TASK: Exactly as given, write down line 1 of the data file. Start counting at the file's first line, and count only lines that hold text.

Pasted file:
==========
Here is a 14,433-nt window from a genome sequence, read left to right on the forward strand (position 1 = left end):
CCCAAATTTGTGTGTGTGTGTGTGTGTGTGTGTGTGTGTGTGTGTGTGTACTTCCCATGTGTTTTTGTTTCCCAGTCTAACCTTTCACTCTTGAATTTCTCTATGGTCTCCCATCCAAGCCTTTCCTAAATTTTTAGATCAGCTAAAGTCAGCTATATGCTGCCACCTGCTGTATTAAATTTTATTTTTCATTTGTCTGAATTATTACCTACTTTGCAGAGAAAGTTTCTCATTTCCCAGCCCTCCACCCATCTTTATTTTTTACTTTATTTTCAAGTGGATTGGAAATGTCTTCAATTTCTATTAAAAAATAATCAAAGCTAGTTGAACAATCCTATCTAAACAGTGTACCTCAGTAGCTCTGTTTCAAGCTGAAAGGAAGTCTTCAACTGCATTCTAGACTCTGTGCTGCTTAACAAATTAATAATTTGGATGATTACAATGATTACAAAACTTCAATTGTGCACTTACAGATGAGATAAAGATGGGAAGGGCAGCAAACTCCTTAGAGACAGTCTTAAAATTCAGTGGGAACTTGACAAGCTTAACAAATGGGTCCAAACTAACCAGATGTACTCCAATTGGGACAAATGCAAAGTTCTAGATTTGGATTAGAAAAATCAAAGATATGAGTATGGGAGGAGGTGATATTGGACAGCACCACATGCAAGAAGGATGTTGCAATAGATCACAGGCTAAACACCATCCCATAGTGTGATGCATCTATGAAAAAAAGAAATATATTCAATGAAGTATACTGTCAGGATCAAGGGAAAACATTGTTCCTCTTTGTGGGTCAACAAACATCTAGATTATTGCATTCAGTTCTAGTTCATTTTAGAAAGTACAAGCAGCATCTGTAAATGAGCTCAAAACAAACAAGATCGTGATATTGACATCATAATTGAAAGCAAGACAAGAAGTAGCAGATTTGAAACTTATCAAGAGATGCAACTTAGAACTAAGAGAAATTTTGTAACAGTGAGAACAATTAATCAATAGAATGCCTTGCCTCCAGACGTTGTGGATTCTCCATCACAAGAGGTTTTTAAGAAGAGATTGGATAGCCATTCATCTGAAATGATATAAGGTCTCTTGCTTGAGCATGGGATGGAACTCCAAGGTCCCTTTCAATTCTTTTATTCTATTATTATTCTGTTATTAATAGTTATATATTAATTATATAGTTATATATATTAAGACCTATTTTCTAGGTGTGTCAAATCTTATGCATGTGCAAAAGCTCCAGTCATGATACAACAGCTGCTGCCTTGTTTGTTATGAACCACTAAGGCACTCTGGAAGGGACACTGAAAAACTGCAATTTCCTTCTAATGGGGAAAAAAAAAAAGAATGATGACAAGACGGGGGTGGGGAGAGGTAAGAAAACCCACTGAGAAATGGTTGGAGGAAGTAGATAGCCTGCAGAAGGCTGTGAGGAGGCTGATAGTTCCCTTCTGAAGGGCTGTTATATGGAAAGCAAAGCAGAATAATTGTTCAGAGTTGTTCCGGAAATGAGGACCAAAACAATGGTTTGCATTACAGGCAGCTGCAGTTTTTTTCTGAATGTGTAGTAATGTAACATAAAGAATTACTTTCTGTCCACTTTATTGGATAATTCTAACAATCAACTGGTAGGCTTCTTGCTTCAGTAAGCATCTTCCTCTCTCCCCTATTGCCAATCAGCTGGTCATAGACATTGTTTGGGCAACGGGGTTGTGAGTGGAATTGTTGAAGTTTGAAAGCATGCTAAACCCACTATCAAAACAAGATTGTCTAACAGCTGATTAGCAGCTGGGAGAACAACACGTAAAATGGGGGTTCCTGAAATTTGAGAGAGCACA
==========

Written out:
Here is a 14,433-nt window from a genome sequence, read left to right on the forward strand (position 1 = left end):